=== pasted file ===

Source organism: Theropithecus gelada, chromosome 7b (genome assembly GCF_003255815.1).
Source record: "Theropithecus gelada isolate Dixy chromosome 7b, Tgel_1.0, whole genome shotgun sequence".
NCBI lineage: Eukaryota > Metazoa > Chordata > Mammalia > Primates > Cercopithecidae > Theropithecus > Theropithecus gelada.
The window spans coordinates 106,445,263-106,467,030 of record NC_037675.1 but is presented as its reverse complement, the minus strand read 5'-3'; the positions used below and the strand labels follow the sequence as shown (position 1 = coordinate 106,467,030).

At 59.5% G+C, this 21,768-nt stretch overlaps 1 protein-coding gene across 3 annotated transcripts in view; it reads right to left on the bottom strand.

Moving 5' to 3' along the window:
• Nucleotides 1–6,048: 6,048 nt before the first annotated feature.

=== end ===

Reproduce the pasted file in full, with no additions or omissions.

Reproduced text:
Source organism: Theropithecus gelada, chromosome 7b (genome assembly GCF_003255815.1).
Source record: "Theropithecus gelada isolate Dixy chromosome 7b, Tgel_1.0, whole genome shotgun sequence".
NCBI lineage: Eukaryota > Metazoa > Chordata > Mammalia > Primates > Cercopithecidae > Theropithecus > Theropithecus gelada.
The window spans coordinates 106,445,263-106,467,030 of record NC_037675.1 but is presented as its reverse complement, the minus strand read 5'-3'; the positions used below and the strand labels follow the sequence as shown (position 1 = coordinate 106,467,030).

At 59.5% G+C, this 21,768-nt stretch overlaps 1 protein-coding gene across 3 annotated transcripts in view; it reads right to left on the bottom strand.

Moving 5' to 3' along the window:
• Nucleotides 1–6,048: 6,048 nt before the first annotated feature.